« Three questions on the transmission of business cycles | Main | Gasoline Prices »


Feed You can follow this conversation by subscribing to the comment feed for this post.

That second graph doesn't tell us much, though. I can decrease my liabilities-to-disposable-income by moving into a converted storage unit with a space heater and eating nothing but Ramen Noodles. Liabilities plummet, disposable income skyrockets, quality of life goes down the crapper.

I am more interested in the ratio of liabilities to either wealth or total income. That is *almost* what your first graph tells us, but only in a roundabout way. Presumably disposable income is something like (1 - X)y, where X is the percentage of non-disposable income and y is income.

Now that would tell us something. These graphs seem to be camouflaging all the good info.


To what extent are the differences in private net debt a function of different age structures? It strikes me that some of those countries are much older than others (Italy and Japan at one end, the US and Canada at the other). All else being equal, you'd expect older countries to have more assets (up to a point, I suppose, at some point they start running their wealth down) and less debt.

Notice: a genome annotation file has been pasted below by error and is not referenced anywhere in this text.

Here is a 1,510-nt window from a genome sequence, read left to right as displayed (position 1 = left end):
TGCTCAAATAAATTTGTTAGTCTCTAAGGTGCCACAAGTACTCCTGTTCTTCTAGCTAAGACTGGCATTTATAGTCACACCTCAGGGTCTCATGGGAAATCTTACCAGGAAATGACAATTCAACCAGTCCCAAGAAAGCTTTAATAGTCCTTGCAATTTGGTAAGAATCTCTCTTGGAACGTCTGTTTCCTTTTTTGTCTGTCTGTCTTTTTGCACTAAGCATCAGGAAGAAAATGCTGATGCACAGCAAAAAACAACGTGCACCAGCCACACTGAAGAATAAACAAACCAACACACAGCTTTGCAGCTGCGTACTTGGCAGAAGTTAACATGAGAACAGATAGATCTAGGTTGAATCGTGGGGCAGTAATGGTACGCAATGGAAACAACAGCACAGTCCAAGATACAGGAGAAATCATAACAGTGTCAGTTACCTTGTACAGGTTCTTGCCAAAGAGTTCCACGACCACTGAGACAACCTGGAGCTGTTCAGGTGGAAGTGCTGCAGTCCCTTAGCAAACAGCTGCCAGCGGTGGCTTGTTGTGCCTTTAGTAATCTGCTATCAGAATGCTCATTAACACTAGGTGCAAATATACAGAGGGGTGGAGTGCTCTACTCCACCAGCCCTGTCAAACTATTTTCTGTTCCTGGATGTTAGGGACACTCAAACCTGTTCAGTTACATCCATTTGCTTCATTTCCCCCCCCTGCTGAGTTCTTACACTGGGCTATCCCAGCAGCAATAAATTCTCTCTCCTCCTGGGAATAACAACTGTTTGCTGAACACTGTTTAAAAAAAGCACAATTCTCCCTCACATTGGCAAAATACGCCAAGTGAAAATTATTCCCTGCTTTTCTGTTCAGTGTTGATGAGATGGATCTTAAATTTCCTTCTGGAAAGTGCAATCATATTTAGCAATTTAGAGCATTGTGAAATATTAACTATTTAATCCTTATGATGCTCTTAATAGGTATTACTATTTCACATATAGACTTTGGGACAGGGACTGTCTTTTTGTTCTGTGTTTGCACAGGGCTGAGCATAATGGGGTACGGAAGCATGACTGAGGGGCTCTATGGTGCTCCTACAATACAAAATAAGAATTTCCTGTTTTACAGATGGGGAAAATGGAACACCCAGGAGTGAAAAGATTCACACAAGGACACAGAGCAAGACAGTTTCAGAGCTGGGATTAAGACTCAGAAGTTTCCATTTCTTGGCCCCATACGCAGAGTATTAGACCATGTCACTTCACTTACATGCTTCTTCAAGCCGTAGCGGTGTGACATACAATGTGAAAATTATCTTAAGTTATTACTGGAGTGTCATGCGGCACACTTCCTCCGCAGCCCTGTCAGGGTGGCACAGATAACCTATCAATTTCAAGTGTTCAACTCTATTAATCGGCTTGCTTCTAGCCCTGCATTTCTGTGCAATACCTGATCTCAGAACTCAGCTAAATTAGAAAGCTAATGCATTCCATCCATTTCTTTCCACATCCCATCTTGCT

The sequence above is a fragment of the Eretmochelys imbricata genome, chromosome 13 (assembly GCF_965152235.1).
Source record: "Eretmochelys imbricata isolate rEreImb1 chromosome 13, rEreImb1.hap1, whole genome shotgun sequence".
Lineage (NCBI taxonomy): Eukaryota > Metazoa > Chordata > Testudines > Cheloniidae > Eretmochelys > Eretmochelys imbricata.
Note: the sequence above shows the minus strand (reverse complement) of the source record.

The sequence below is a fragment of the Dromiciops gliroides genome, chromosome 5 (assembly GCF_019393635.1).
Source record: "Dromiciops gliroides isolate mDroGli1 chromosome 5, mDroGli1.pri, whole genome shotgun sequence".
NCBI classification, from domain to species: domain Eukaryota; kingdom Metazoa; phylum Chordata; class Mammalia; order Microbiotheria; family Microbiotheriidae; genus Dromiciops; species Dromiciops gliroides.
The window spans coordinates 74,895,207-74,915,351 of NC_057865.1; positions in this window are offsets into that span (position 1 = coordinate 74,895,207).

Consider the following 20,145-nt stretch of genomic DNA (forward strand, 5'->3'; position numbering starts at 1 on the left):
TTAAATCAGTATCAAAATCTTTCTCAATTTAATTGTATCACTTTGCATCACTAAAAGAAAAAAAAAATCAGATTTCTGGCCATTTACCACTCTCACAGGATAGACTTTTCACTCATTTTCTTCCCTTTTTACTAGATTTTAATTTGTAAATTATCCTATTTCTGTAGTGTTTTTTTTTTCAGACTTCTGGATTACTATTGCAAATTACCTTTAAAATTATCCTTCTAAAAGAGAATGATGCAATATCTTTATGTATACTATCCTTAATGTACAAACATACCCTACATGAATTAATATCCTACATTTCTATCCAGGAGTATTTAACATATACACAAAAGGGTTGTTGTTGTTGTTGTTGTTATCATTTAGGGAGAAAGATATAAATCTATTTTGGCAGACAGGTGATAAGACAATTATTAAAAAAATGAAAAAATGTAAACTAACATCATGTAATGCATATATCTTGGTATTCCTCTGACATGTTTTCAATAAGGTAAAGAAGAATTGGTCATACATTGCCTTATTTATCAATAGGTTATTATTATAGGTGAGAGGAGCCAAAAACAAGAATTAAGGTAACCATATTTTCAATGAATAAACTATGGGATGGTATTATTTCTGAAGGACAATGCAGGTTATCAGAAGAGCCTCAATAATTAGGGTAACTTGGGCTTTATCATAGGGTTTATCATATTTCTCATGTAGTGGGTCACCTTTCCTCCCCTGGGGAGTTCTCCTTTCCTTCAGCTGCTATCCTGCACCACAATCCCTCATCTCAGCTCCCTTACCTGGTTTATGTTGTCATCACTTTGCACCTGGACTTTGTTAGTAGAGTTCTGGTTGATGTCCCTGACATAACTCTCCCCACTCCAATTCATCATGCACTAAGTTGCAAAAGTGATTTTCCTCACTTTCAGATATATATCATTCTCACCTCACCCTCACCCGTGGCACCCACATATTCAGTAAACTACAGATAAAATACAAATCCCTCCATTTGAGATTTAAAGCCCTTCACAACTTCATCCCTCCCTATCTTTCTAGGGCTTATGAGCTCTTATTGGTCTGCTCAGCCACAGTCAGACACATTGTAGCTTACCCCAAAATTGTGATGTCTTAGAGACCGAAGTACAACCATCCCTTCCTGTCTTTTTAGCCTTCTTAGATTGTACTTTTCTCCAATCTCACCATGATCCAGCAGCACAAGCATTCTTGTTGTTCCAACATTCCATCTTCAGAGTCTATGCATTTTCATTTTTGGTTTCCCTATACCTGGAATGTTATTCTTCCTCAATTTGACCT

IIRC, Italians save much more before buying a house than we do, and live with their parents, as my Italian friends do. Most of these savings are in the form of government bonds, Italians using the gov't as a bank. That's why the panic about "high" Italian gov't debt is so misplaced.

That is a good point - Italy does apparently have an old demographic structure (I guess relative to Canada or the US) and there have been concerns about population decline. They have also had some recent immigration though I'm not sure it has been enough to offset the issues of aging.

Maybe I'm confused but isn't the first graph just measuring leverage? Is more leverage a good thing?

I'm not sure net worth/disposable income means much of anything. For example, if your disposable income goes down, that ratio goes up. Bet Italian disposable income went down more than net worth.

The comments to this entry are closed.

Search this site

  • Google

Blog powered by Typepad